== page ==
CORALPALOOZA™ DIGITAL 2020 INSPIRES KIDS AND ADULTS ALIKE
On June 6, 2020 Coralpalooza™ Digital 2020 brought together resident experts from organizations all around the globe to speak about the importance of coral restoration and why individual actions matter! A couple of the names may have stood out to you as leading voices in oceanic conservation and education: Sylvia Earle and Philippe Cousteau.
Sylvia Earle is a marine biologist, explorer, author, and lecturer, and has been a National Geographic explorer-in-residence since 1998! Sylvia Earle is a role model in her own right as the first female chief scientist of the U.S. National Oceanic and Atmospheric Administration and the first to be named Hero for the Planet by Time Magazine in 1988. Earle has been one of the leading voices in ocean conservation throughout her life, like providing educational lectures relating to Mission Blue - an organization dedicated to protecting endangered “Hope Spots” that are critical to the health of the ocean. She offered an inspiring message to those at Coralpalooza™, saluting the efforts of all those who advocate for ocean conservation as we approached World Oceans Day.
Philippe Cousteau, grandson of the renowned Jacques Cousteau, has been at the forefront of ocean conservation education for much of his career. Cousteau is a multi Emmy-nominated TV host that has produced several films and documentaries that focus on educating the audience about the incredible world that we live in, and the diverse species found both in the ocean and on land. In 2004, Cousteau founded EarthEcho International, an organization dedicated to inspiring youth to take action and make their own positive impact on creating a sustainable planet. Cousteau joined us during Coralpalooza™ in an interview with our very own Communications Director, Alice Grainger, to talk about his family's legacy and how youth are making a huge difference in the fight to save our planet.
It’s individuals like Sylvia Earle and Philippe Cousteau that continue to lead by example in educating the world on how we can make a positive impact on ocean conservation, and help to preserve the countless treasures that our blue world has to share with us.
CORALPALOOZA™ KID'S ZONE
With a fully interactive digital platform for Coralpalooza™ Digital 2020, attendees have the chance to interact with CRF™ staff and learn more about a plethora of resources out there.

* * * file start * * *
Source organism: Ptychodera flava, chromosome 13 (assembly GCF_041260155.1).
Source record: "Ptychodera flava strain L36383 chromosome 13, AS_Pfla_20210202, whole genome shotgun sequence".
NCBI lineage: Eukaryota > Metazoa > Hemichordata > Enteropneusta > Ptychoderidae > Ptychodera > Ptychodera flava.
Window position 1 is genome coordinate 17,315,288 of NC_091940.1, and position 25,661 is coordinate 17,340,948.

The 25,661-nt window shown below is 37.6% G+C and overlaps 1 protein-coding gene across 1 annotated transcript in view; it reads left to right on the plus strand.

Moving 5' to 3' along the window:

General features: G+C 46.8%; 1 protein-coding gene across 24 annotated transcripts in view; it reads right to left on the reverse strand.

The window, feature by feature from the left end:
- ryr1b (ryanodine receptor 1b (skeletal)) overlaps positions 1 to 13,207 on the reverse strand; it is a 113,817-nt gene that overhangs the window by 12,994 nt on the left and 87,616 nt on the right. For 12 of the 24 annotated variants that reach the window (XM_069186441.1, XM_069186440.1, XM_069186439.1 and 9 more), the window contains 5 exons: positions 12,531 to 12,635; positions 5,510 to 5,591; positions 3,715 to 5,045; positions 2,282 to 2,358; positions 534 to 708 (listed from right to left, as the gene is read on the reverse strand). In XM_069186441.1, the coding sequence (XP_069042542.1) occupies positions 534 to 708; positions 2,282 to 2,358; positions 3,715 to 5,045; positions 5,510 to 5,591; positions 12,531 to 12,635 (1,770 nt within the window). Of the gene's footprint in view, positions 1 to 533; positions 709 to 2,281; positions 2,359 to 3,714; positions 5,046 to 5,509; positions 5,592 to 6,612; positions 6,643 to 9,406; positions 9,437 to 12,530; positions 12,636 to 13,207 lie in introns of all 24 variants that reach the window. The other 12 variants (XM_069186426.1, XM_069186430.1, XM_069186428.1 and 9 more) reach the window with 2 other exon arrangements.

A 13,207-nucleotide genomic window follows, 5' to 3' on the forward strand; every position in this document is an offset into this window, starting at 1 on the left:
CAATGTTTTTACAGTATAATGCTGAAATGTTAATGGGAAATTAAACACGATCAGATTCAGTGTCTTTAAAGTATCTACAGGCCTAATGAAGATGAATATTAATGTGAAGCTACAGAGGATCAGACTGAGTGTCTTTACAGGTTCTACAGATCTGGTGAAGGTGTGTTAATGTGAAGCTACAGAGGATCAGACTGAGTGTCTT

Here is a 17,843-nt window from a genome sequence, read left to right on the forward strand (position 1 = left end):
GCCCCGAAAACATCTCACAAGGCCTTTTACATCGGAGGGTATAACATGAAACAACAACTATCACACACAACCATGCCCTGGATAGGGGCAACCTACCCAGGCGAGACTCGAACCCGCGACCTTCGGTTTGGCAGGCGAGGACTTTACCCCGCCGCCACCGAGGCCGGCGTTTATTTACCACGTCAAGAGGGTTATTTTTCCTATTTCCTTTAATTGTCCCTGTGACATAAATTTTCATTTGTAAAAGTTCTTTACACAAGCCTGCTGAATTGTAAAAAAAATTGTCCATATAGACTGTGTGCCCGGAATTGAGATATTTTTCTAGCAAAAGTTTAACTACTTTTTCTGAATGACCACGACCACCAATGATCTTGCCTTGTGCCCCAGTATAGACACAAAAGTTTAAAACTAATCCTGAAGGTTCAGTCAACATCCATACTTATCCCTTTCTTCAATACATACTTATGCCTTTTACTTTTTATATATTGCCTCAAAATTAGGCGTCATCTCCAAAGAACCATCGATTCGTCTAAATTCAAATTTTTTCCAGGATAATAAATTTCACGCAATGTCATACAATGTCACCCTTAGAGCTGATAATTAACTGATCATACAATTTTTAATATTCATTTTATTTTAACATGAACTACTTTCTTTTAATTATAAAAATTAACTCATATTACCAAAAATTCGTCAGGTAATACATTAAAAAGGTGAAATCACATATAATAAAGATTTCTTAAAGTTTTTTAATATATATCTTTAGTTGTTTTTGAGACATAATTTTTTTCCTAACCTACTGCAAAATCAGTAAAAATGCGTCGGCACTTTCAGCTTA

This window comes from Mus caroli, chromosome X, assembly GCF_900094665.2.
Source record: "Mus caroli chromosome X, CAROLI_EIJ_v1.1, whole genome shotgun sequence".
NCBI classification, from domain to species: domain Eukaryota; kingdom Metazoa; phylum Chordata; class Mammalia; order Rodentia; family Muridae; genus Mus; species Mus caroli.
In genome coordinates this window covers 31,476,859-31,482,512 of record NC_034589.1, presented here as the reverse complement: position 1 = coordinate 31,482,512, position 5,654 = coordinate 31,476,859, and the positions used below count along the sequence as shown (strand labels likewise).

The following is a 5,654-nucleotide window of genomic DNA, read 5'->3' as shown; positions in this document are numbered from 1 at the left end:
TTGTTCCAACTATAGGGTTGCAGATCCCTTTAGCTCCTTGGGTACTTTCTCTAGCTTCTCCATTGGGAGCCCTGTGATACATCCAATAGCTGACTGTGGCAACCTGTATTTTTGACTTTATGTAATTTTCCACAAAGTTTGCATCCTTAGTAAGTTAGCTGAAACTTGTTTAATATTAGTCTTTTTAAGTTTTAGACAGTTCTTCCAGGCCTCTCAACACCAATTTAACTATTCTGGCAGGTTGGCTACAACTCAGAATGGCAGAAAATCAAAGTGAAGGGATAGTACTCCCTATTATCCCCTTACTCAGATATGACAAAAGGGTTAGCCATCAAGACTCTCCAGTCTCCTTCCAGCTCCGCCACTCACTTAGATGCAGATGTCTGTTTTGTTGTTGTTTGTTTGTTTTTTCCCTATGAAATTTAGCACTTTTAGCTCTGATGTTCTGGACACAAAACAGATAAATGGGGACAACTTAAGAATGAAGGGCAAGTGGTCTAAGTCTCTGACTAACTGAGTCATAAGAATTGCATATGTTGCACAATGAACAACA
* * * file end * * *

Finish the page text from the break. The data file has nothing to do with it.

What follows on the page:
CRF's Coralpalooza™ Digital 2020 Kid's Zone.
Along with a surplus of interactive booths and workshops, kids were also able to participate, as they are the foundation of our future. We hope to inspire kids to be advocates for our blue world and venture into the world of marine science. This is why we're featuring an interactive educational section of Coralpalooza™ just for kids, known as the Kid’s Zone.
CRF™ Intern Andrew Ibarra going through the digital workshop, Let's Talk About Coral Bleaching.
The Kid's Zone contains educational workshop videos in which kids can make coral slime, learn about calcification, ocean acidification, as well as coral bleaching. These educational workshops allow kids to participate from wherever they live throughout the globe. Each CRF™ intern on screen introduces a backstory to the topic they discuss, lists the materials needed, and makes sure that each step is explained in detail!
CRF™ Intern Krista Laforest preparing for the digital workshop, Let's Talk About Magnetic Mutualism.
Along with videos to follow along with, there are activity packs and coloring books to print out and have fun with! Additionally, there are educational videos to follow along with and learn more about coral anatomy, including what RRAP (Reef Restoration and Adaptation Program) is doing to help corals in Australia and what EarthEcho is doing to assist in spreading awareness to local schools.
CRF's Captain Coral Show at Coralpalooza™ Digital 2020 Kid's Zone.
Of course, Captain Coral also makes a special appearance! He is our very own swashbuckling pirate, who captivates audiences by utilizing science and conservation in his edutainment workshops. These are interactive presentations where students are able to apply their knowledge to be a part of the solution! This year, Captain Coral did not present to a live audience, but created a fun and entertaining video about coral spawning.
Coralpalooza™ Digital 2020 was unlike previous years, and the first of its kind. For the Kid’s Zone, our newly designed, interactive platform provided an opportunity for kids and individuals around the globe to take part in creative activities and see Captain Coral regardless of location.